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After First Confirmed Novel Coronavirus Case In Mass., Some Bostonians Worry About Risk

A woman wears a mask as she walks along on a busy Boston sidewalk. (Robin Lubbock/WBUR)
A woman wears a mask as she walks along on a busy Boston sidewalk. (Robin Lubbock/WBUR)

Bostonians are having a range of reactions to the first confirmed case of the Wuhan coronavirus in Massachusetts. The sick person has been identified as a man in his 20s who is a student at UMass Boston.

Since university administrators notified students and staff Saturday, campus life has mostly continued as usual, said UMass Boston student Tahra Scorzailoas. However, because the outbreak originated China, Scorzailoas said she has heard some of her peers make “xenophobic” comments about people of Asian decent.

“We have a group chat for my floor,” Scorzailo said as she walked into a dormitory on Sunday. “And this kid said, ‘We should send the foreigners back.’ And I was just like, ‘Really? You’re being ridiculous.’ ”

The announcement of a sickened student also spurred concern among some members of UMass Boston’s Chinese Student Scholar Association.

“Our group was trying to comfort people down, tell them not to panic,” said freshman Kate Chen, who said she is originally from Shenzhen, China. “But there are people trying to ask, ‘Where has that person gone to?’ because they don’t want to be affected.”

Health officials said the patient is in stable condition and recovering at home. He reportedly spent only limited time on campus and had contact with just a few people.

“The risk to the general population is extremely low,” said Dr. Jennifer Lo, medical director of the Boston Public Health Commission. “The patient spent very little time on campus or outside his home, so the patient is doing his part to limit the spread of the virus.”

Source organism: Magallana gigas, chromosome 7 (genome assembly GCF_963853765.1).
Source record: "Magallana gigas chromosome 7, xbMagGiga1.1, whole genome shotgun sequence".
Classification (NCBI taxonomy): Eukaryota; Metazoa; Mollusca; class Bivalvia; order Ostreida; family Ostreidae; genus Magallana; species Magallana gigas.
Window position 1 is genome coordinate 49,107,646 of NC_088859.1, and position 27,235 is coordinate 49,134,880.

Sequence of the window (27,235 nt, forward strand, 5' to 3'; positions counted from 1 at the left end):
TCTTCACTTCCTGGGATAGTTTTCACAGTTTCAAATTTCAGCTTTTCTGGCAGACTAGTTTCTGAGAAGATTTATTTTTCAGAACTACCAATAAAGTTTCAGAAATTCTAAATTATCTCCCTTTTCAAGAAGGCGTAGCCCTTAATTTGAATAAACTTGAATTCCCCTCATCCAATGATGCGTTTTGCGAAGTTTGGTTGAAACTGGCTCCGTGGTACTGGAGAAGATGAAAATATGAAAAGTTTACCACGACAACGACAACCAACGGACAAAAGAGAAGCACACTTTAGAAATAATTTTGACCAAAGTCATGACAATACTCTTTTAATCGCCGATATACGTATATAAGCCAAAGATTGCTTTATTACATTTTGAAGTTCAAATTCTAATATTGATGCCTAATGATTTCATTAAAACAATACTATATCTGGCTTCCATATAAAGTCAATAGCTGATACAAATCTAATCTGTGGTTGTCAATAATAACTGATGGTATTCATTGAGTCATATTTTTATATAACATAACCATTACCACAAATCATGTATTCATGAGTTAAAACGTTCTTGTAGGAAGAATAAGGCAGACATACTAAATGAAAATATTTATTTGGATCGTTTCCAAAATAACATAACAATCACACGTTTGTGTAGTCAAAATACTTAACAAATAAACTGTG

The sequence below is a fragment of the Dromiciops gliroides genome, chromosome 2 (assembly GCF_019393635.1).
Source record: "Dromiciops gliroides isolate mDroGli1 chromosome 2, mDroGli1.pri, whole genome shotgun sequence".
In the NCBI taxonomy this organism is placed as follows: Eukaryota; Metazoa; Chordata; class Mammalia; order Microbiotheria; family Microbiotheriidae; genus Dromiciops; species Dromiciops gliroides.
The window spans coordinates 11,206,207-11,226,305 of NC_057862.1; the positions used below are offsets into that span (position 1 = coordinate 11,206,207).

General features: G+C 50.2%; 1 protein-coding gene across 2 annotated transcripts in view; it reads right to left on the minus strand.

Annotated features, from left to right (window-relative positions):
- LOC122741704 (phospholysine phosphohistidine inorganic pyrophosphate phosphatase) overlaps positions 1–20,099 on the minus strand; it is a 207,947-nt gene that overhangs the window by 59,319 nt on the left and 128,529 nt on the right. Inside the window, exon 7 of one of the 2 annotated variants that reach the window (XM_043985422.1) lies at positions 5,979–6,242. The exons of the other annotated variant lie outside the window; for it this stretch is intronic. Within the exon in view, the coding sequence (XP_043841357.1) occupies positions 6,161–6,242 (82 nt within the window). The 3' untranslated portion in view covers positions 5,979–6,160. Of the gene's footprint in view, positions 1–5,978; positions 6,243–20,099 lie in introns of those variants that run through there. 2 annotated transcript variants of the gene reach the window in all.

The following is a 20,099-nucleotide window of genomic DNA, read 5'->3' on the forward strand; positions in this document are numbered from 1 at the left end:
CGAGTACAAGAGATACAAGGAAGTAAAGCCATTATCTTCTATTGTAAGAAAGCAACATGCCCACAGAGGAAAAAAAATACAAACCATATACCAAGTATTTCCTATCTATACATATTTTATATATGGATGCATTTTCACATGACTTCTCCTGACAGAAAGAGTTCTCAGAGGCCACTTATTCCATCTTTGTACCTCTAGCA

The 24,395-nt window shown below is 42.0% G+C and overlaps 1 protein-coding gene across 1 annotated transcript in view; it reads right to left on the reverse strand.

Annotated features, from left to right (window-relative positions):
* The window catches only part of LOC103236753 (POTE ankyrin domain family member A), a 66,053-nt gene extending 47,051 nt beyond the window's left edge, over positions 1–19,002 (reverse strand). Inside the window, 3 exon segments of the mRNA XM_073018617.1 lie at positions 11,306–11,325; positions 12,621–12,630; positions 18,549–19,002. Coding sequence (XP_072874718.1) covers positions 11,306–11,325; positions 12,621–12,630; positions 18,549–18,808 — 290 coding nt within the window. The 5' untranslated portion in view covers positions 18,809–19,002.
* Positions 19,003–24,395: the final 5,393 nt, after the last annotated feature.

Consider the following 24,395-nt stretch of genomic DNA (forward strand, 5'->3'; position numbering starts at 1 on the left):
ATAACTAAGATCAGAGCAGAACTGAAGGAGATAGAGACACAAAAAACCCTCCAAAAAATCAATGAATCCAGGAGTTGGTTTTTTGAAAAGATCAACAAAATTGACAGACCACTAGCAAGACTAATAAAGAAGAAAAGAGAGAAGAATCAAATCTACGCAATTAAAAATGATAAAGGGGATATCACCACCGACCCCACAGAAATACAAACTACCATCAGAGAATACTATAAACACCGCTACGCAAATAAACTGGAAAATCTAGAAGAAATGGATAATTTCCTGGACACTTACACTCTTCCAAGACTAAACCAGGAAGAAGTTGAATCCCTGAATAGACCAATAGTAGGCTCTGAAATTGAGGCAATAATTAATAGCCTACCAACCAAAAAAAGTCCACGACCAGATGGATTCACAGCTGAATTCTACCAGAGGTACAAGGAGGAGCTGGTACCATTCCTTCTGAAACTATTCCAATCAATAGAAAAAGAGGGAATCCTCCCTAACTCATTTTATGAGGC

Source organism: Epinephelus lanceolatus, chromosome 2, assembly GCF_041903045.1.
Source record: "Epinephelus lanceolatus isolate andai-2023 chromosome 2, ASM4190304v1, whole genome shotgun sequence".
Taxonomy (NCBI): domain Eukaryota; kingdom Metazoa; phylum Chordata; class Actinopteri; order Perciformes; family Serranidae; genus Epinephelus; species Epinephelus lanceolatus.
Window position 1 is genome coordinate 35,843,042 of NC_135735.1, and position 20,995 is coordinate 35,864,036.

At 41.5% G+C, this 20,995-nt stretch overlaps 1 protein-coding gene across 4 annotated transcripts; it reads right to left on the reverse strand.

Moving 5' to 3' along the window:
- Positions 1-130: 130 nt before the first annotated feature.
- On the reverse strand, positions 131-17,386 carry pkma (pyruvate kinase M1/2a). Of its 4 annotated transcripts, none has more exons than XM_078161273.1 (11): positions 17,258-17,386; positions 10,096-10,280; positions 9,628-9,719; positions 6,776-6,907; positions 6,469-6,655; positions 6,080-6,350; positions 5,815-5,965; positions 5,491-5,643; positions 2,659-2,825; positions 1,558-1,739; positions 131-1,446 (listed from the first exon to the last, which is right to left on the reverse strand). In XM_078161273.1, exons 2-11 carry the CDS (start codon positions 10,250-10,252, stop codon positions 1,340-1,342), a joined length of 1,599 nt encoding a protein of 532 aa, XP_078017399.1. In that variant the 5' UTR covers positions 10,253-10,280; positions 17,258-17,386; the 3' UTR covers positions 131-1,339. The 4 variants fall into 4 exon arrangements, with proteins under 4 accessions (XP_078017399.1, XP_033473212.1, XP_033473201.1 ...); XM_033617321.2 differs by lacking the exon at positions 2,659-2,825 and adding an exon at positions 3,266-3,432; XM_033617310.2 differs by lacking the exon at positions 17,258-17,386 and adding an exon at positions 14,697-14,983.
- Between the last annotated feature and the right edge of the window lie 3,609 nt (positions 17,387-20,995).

In Boston’s Chinatown neighborhood Sunday morning, the scene at the annual Lunar New Year parade was a familiar one — firecrackers popping, drums banging, and lion dancers strutting down the street. But a few people scattered among the crowd of onlookers wore surgical masks over their faces.

“If you can do this small thing for your own health, then why not?” said Dora Perjesi, who recently moved to Boston from Hungary. She said she put on the mask as a precaution.

“You don’t know the people who are attending this parade. If they are living here or they returned recently from a city in China,” she said.

Perjesi was not alone. On the subway downtown and on the UMass campus, some Chinese and non-Chinese residents alike could be seen wearing face masks.

“Everyone wants to be safe, everyone wants to protect themselves and their families,” said City Councilor Michelle Wu, who attended the Chinatown parade. “But in an instance like this, we have to be very careful not to let this spill over into assumptions about an entire race of people or people who look a certain way.”

Boston Mayor Marty Walsh echoed that sentiment.

“This is a virus that could be happening anywhere in the world,” he told a group of reporters gathered at the parade. “I think it’s important for us to rally around each other, not be divided.”

Health officials emphasized that the chance of catching the flu in Massachusetts is much higher than the risk of contracting the coronavirus, and the steps to reduce the risk of both are the same: avoid close contact with people who are sick, stay home if you are sick, and cover coughs or sneezes with your arm. Health experts also recommend washing your hands frequently.

This article was originally published on WBUR.org.

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